Student or Learner
I was learning grammar on Englishpage.com (Modal verb tutorial) when I noticed that the following content isn't given in any grammar book I've read. I felt very surprised:
ENGLISH PAGE - Ought to
Notice "Ought not"
Remember that "ought to" loses the "to" in the negative. Instead of "ought not to," we say "ought not." "Ought not" is more commonly used in British English. Americans prefer "should not."
Then I searched the Corpus of American English (COCA), and got the following results:
- You ought not smoke so much.
- She ought not take such risks while skiing.
- They ought not carry so much cash while traveling.
ought not to... (617 results)
ought not do sth (232 results)
What do you native speakers think of the usage of 'ought not do sth'?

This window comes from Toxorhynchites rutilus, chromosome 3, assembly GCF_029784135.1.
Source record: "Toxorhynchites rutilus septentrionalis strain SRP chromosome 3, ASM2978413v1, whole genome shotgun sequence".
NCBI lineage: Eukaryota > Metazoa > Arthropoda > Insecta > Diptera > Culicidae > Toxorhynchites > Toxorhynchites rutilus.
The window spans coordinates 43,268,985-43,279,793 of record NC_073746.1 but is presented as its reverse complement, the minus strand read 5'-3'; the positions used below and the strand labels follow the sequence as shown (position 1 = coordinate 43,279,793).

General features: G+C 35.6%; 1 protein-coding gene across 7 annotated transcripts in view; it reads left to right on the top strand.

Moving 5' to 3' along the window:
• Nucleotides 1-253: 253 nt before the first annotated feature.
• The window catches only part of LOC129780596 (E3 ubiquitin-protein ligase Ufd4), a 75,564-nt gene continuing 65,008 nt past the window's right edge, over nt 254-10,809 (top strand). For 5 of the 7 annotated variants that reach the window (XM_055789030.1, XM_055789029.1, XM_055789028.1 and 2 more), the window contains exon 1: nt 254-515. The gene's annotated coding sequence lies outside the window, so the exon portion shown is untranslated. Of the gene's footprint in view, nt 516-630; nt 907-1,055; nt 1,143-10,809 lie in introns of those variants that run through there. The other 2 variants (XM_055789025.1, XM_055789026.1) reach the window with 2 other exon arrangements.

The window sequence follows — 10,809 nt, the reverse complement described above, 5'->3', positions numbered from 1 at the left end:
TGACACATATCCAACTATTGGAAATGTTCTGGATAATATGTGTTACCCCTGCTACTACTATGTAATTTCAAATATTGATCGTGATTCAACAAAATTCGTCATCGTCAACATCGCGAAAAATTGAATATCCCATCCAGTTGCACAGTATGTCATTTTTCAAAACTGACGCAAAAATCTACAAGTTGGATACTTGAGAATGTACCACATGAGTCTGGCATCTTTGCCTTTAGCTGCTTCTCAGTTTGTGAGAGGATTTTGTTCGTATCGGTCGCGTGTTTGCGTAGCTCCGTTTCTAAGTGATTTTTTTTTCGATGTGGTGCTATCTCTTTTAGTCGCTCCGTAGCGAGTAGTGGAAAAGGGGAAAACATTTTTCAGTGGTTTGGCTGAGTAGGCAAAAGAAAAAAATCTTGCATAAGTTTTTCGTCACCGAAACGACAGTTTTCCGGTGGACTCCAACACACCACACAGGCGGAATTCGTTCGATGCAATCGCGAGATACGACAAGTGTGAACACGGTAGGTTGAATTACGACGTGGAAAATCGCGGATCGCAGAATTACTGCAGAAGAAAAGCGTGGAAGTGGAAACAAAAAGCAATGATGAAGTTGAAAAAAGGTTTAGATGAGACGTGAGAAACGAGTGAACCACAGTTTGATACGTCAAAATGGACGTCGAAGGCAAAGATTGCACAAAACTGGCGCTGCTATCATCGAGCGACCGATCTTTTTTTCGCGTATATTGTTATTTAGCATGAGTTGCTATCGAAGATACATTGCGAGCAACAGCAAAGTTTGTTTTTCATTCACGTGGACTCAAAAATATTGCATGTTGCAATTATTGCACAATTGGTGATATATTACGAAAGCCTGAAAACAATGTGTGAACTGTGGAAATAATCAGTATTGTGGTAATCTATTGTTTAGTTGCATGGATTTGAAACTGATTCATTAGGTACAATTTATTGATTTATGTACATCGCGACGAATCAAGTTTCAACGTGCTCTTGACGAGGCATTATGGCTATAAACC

Last edited by joham; 19-Apr-2009 at 08:27.
It's quite difficult to say the negative when contracted to 'oughtn't to' and you will hear people drop it in speech in British English. However, that rule doesn't work for me- it may be perfectly acceptable to drop it in AmE but it is an error in BrE. Let's see where other regional variants stand.
I reckon this construction derives from the fact that ought to is actually considered a semi-modal verb, and semi-modal verbs admit the use of operators like do.